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Freedom And The Middle East

Even for a region that has experienced more than its fair share of upheaval, the downfall of Egyptian dictator Hosni Mubarak last week was nothing less than a political earthquake.
 
After just 18 days of unyielding protests, the largest and most powerful Arab country in the Middle East saw its regime swept away with relative ease, something that could not have gone unnoticed by other regional potentates.
 
All it took was a little “people power,” and some smoldering fury, to unseat a man who had long ago become a fixture on the scene.
 
Needless to say, the wily Mubarak did not go without a fight. Like any autocrat, he sought to stifle the mounting pressure for his removal by resorting to various tried and true methods, from censoring the media to sending in goon squads to attack the protesters.
 
But it all came to naught, as a new order succeeded in vanquishing him.
 
Mubarak’s demise marked the second time in the past month that an Arab despot once thought invincible was dispatched into early retirement.
 
On January 14, Tunisian president Zine al-Abedine Ben Ali was forced to flee to Saudi Arabia after a wave of protests brought about an end to his 23-year-long rule.
 
And now, from Algiers to Amman, there is growing impatience on the Arab street with the authoritarian governments in place throughout the area.
 
           Mubarak’s departure is likely to inspire young Syrians, Yemenites and others to try and shake off their own shackles and usher in a new era of greater freedom.
 
But just how far afield the tremors emanating from Cairo will be felt is open to question.
 
Jordan’s King Abdullah and Syria’s Bashar al-Assad have already taken steps to try to appease their subjects, tossing them a few democratic bones in the hopes it will satisfy their appetites and keep them from storming the local version of the Bastille.
 
And there is hardly going to be any additional outside pressure coming from the U.S. or Europe, given the fear that growing instability will bring down other pro-Western Arab regimes.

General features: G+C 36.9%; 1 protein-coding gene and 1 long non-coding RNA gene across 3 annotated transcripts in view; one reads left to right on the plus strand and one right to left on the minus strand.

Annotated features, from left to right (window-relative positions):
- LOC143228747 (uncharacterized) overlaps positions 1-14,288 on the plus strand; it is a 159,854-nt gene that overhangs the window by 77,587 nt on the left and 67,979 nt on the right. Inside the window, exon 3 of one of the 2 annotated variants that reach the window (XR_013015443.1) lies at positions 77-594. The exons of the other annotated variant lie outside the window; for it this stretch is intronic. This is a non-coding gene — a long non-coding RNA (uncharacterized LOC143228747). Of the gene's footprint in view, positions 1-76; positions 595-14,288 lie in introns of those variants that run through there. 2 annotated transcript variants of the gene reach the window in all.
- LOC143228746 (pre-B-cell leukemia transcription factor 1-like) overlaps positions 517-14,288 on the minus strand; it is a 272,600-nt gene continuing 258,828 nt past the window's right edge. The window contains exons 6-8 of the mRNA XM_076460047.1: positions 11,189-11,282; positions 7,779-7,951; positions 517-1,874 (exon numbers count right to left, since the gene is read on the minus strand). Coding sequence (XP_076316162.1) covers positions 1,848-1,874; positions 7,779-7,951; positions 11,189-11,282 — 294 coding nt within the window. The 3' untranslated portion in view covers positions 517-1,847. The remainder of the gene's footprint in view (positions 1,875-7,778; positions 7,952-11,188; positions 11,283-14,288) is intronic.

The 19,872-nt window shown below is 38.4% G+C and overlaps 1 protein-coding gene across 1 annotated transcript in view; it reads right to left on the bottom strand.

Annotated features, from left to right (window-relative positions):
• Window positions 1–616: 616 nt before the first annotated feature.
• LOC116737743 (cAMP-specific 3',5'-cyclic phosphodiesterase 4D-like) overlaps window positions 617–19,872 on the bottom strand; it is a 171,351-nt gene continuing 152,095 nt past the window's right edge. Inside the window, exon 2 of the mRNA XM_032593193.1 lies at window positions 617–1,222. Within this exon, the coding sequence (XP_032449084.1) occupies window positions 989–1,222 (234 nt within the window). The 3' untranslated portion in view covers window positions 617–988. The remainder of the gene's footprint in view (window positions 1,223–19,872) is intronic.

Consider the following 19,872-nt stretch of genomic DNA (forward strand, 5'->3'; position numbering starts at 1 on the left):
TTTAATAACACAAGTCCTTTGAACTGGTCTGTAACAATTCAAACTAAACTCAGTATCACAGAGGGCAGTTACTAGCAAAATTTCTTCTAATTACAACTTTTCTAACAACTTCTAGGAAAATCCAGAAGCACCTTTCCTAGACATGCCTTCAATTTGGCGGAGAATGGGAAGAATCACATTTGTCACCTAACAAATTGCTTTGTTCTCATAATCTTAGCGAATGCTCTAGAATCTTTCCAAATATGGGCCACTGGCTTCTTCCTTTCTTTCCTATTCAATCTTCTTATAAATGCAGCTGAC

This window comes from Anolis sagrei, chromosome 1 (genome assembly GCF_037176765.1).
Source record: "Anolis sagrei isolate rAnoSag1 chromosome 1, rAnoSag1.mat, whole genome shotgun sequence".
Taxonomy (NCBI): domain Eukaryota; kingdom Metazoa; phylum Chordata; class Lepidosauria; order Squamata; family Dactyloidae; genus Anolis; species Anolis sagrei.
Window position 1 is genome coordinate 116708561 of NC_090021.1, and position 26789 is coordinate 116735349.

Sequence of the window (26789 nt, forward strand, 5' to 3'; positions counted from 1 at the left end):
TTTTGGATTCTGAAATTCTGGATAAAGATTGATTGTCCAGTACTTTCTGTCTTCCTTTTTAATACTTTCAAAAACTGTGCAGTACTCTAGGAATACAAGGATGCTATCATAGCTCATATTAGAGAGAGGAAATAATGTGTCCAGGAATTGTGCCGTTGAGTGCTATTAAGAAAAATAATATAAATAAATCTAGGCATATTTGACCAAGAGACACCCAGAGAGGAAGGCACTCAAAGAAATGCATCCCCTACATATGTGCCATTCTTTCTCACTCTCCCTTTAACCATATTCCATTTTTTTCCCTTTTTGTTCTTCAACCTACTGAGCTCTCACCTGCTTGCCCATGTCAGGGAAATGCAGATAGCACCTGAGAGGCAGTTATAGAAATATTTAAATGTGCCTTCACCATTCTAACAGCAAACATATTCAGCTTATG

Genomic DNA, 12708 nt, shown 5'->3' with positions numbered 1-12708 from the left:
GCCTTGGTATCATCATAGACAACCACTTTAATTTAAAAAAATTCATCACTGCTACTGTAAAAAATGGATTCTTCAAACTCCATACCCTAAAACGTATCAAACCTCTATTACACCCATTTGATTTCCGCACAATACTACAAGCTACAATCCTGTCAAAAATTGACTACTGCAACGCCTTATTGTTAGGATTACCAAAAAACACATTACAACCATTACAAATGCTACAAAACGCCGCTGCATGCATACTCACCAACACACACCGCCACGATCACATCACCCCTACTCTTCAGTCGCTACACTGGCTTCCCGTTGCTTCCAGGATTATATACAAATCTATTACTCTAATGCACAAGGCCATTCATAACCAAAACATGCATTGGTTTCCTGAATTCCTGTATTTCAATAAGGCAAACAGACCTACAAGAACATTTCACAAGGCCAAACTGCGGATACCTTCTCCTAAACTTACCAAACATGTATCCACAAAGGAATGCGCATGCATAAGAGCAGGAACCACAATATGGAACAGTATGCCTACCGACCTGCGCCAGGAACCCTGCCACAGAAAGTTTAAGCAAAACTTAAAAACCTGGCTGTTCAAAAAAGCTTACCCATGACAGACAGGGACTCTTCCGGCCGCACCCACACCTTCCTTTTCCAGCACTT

Nonetheless, you can almost hear the hearts of Arab leaders beating louder and faster as they ponder their own fates in an increasingly dynamic and uncertain situation.
 
The Arab world, after all, is still a living encyclopedia of outmoded forms of government, from sultanates such as Oman and emirates such as Qatar, to thuggish dictatorships such as Syria and dynastic monarchies along the lines of Jordan.
 
It may be a political scientist’s dream, but it is a nightmare for the hundreds of millions of Arabs chafing under oppression and tyranny.
 
Basic and fundamental freedoms such as personal autonomy and individual rights are routinely trampled upon, and ethnic and religious minority groups suffer extreme discrimination and intolerance. Just ask Coptic Christians in Egypt, Baha’is in Iran or Shi’ites in Saudi Arabia for starters.
 
This was borne out most recently by a report issued by Freedom House, the independent Washington-based group that advocates for freedom worldwide. According to its annual survey, “Freedom in the World,” of the 18 countries in the Middle East, only one is considered to be “free.”
 
And that one, of course, is Israel.
 
Not a single Arab country – not one – did Freedom House consider fully “free.”
 
In effect, then, this means that of the approximately 370 million human beings currently residing in the Middle East, only 2 percent enjoy true freedom – namely, those who live in the Jewish state.
 
With the world’s attention focused on the region, it is essential to underline the repressive and high-handed nature of the various Arab regimes. Pro-Israel activists need to make the case that if there is apartheid to be found in the Middle East, it is in those Arab countries that oppress the majority of their citizens while denying them the basic right to elect their own leaders.
 
Now is the time to drive home the extent of “Arab Apartheid” while emphasizing the danger this poses to the West and its interests.
 
Doing so could reframe the debate and generate greater sympathy and understanding for the challenges facing Israel.
 
Sure, no one knows what democracy might bring to Egypt and elsewhere, and the threat of Islamist fundamentalists taking over is very real. It will require great diplomatic skill, and some profound strategic thinking, to navigate the coming weeks and months.
 

But we cannot and must not miss out on this opportunity to remind the world of a very crucial truth: Israel is living in a neighborhood ruled largely by bullies and brutes.

 

 

Michael Freund is chairman of Shavei Israel (www.shavei.org), a Jerusalem-based organization that reaches out and assists “lost Jews” seeking to return to the Jewish people. His Jewish Press-exclusive column appears the third week of each month.

About the Author: Jason Maoz is the Senior Editor of The Jewish Press.


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